Visualisation is a rapidly progressive specialty in academia, research and industry, and becoming the future of science. With the advancement of digital technologies and their applications, biomedical visualisation is an evolving and popular field. With new techniques and technologies to image, process and analyse data related to the human body, and its biological processes, it is at the forefront of the digital revolution. Why not view our course trailer video. Copy and paste this link into...See More on Coursera
2. Introduction to Medical Software
In this class, we present a broad overview of the field of medical software. You will learn from Yale professors and a series of industry experts who connect the course concepts to their real world applications. We begin by discussing medical device regulatory structures, data privacy and cybersecurity regulations, and key support technologies such quality management systems and risk management. We then take a detailed look at the medical software life cycle, starting with identifying user...See More on Coursera
3. Design and Interpretation of Clinical Trials
Clinical trials are experiments designed to evaluate new interventions to prevent or treat disease in humans. The interventions evaluated can be drugs, devices (e.g., hearing aid), surgeries, behavioral interventions (e.g., smoking cessation program), community health programs (e.g. cancer screening programs) or health delivery systems (e.g., special care units for hospital admissions). We consider clinical trials experiments because the investigators rather than the patients or their doctors...See More on Coursera
Some places are better than others when it comes to starting a career as a biomedical engineer. The best states for people in this position are California, Massachusetts, Maryland, and Indiana. Biomedical engineers make the most in California with an average salary of $92,699. Whereas in Massachusetts and Maryland, they would average $92,555 and $90,666, respectively. While biomedical engineers would only make an average of $90,398 in Indiana, you would still make more there than in the rest of the country. We determined these as the best states based on job availability and pay. By finding the median salary, cost of living, and using the Bureau of Labor Statistics' Location Quotient, we narrowed down our list of states to these four.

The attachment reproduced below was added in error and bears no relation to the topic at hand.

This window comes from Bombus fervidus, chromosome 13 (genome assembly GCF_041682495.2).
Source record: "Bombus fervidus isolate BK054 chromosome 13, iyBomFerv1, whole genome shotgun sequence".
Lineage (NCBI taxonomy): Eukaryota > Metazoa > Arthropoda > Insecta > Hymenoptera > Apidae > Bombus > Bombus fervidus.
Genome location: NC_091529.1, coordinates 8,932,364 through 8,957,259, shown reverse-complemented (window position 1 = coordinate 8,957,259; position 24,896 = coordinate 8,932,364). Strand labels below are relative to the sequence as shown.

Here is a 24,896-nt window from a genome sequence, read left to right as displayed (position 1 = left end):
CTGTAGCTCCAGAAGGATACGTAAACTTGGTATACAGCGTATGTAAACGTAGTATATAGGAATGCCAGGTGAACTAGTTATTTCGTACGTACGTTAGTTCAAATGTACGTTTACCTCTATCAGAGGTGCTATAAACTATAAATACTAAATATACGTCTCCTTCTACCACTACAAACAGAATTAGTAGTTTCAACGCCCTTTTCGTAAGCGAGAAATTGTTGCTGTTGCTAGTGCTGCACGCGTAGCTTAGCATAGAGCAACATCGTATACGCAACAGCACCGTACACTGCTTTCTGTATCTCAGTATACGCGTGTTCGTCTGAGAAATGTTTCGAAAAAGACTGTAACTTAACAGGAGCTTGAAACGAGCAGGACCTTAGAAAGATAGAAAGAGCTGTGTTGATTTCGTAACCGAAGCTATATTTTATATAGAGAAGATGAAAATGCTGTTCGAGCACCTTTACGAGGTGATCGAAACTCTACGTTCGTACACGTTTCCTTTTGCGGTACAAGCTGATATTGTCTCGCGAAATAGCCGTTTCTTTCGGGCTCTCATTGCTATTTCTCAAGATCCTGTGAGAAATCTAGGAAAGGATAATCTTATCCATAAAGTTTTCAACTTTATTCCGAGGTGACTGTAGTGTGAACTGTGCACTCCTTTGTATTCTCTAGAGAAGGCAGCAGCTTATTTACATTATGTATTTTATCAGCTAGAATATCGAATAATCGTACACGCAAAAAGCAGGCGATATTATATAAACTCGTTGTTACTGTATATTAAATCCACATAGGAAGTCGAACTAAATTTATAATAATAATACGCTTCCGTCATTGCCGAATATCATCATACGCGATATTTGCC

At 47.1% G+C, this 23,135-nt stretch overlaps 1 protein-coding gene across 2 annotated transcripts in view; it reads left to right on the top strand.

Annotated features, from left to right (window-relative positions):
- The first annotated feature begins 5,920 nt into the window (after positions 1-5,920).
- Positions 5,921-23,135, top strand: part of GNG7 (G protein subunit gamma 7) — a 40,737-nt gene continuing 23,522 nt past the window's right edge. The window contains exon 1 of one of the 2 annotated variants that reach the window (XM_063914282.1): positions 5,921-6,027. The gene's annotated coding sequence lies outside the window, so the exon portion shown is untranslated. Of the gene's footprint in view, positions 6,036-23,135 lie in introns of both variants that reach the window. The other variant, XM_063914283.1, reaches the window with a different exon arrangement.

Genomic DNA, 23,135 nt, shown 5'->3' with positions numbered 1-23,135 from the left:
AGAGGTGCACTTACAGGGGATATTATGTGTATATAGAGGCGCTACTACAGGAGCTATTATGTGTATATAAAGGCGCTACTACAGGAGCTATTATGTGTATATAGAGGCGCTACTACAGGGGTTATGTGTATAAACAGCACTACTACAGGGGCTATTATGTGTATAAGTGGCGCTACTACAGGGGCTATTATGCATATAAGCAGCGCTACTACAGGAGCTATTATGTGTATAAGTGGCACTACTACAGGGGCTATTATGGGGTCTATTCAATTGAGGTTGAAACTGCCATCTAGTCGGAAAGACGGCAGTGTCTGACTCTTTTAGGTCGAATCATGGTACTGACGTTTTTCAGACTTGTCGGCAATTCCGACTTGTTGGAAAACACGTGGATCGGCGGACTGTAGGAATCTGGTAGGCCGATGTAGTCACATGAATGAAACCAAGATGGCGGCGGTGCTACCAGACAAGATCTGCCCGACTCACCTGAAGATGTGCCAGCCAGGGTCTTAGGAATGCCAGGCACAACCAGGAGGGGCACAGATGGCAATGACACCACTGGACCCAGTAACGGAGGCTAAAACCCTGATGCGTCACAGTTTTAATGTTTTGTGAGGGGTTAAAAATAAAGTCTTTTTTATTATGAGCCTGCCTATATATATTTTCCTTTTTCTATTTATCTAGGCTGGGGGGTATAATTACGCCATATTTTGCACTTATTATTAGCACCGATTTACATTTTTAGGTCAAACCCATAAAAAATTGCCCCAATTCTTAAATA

|Rank||Company||Average Salary||Hourly Rate||Job Openings|
|10||U.S. Food and Drug Administration||$82,765||$39.79||10|
No, biomedical engineers do not go to med school. While med school is not a requirement to enter this career path, there are significant educational requirements.
A biomedical engineer needs to earn at least a bachelor's degree in biology, biochemistry, biomedical engineering, or some other similar field. Some biomedical engineers may choose to go to med school or get a master's degree in biomedical engineering, but this is not required to work in the field.
It typically takes four years of education and two years of work experience to become a biomedical engineer. This usually covers the time it takes to earn a bachelor's and either gain a master's degree or work experience in the field.
Yes, biomedical engineering is a good career. Like most roles in healthcare, choosing to become a biomedical engineer is a good career decision. This position is in high demand and comes with very comfortable salaries.
No, it is not hard to be a biomedical engineer. At least, no harder than any other kind of engineer. While this field, in general, is hard to get into, for people who have an aptitude for engineering, it is challenging but rewarding.